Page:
Stress Testing Laboratory
A stress test is a general screening tool to test the effect of exercise on the heart and the body’s increased demand for oxygen. It can be performed to help determine causes of chest pain, the exercise capacity of the heart or appropriate exercise levels in those starting an exercise program. It can also identify rhythm disturbances during exercise.
During an exercise stress test, the patient engages in controlled exercise (such as walking on a treadmill or pedaling a stationary bicycle) and an electrocardiogram (EKG) is used to record the heart’s response to the increased workload. Blood pressure readings are also taken. For patients who are unable to perform the physical exertion – due to illness or physical limitations – an intravenous medication such as dipyridamole or dobutamine may be used to produce a similar cardiovascular response as during exercise. This is referred to as a pharmacologic stress test.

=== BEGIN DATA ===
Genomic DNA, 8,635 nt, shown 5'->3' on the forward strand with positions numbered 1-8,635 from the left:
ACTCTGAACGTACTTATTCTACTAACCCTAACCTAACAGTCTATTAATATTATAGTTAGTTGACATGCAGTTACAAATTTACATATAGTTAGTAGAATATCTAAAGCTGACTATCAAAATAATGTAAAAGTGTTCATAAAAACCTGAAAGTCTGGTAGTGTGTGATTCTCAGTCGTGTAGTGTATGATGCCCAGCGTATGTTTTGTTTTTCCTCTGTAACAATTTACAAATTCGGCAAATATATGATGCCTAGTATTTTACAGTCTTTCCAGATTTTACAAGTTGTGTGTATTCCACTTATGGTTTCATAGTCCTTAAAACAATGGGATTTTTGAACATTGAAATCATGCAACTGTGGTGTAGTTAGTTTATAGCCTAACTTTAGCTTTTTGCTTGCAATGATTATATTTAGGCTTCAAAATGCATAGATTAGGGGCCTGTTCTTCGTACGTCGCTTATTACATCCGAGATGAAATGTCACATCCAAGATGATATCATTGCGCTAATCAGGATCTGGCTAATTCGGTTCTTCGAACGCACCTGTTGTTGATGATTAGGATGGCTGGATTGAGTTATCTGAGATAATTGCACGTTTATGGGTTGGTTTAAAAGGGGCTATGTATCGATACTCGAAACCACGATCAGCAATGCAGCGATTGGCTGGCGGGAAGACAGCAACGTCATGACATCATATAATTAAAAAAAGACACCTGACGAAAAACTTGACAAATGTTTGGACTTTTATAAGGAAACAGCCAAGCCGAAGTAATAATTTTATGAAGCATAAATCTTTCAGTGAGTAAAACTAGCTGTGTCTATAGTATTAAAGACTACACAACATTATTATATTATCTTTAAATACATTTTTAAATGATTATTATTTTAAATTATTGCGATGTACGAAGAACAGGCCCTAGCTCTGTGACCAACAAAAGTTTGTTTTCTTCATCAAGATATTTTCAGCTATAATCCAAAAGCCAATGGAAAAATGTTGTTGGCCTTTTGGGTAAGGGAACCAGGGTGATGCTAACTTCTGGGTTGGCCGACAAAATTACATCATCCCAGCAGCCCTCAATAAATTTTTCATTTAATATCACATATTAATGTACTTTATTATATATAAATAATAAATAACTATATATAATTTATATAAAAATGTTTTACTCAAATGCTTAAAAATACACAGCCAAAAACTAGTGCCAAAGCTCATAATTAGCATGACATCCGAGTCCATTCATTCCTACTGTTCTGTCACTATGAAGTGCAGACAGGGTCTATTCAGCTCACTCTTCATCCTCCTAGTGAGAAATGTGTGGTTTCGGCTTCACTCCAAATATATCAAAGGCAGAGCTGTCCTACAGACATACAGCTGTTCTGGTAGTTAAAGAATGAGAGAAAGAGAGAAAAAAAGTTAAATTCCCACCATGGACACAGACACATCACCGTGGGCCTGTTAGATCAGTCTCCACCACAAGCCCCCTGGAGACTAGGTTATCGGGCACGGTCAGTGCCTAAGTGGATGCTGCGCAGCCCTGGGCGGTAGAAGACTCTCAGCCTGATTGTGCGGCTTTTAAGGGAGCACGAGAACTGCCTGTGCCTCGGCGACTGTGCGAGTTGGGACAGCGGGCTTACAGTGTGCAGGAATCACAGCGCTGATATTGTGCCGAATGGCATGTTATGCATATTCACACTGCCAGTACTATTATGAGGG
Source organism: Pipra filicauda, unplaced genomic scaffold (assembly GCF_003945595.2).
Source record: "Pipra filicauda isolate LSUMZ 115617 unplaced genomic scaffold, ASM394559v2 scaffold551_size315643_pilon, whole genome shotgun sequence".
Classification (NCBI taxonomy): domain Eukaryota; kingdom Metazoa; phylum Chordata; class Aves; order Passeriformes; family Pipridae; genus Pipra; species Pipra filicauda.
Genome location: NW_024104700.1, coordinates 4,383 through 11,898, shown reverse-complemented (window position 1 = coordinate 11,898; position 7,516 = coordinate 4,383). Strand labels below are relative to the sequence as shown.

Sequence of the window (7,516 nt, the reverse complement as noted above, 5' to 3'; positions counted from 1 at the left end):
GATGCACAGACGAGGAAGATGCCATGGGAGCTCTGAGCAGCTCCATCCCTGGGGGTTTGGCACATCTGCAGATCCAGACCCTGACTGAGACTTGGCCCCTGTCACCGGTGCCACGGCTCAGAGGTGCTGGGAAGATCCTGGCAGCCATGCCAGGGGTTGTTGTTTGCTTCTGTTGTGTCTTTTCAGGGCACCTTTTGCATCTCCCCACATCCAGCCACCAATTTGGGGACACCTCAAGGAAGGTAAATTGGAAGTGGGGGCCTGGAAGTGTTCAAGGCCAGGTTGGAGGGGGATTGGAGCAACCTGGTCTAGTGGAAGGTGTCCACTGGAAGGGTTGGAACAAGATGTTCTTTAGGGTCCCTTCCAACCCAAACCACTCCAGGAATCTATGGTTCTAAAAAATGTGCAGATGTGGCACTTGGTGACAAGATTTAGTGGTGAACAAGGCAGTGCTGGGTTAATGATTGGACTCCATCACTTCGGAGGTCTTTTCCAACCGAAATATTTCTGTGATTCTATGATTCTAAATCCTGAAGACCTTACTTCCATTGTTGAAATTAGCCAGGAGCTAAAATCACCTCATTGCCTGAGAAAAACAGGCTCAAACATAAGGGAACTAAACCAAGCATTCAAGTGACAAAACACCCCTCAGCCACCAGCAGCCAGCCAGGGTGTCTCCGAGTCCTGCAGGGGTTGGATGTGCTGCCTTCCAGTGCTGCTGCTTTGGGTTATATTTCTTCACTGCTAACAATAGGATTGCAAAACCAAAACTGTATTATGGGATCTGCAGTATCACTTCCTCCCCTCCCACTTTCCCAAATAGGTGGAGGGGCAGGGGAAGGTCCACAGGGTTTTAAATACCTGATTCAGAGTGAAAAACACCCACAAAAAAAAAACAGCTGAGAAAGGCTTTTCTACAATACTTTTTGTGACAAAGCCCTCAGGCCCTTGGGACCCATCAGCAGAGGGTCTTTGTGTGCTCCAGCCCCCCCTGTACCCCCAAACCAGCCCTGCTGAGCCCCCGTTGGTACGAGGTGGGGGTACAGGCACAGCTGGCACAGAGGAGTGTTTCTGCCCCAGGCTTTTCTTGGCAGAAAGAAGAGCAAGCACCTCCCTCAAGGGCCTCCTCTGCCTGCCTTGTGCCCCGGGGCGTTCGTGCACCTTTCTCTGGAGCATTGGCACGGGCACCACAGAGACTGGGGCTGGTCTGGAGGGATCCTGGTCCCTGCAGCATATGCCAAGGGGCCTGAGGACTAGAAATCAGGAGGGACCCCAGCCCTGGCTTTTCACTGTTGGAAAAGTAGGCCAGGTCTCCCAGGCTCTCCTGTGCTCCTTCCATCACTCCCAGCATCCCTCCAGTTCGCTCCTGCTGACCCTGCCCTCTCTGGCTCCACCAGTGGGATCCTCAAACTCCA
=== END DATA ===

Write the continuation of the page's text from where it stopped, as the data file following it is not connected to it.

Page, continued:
In stress echocardiography, ultrasound is used in addition to the electrocardiogram, to evaluate the effects of increased activity. Following exercise or pharmacologic stress to the heart, ultrasound is performed to identify areas of the patient’s heart with decreased function that may be a result of not receiving enough blood and therefore not enough oxygen. The ultrasound portion of this test is performed in that same manner as an echocardiogram.
Stress tests may also be enhanced through the use of nuclear imaging. These studies involve the use of small amounts of a radioactive substance (radionuclide) that targets the heart and a radionuclide detector that traces the absorption of the radioactive substance. The images produced may reveal problems in heart muscle and blood vessels, especially when the images of the heart at work and at rest are compared.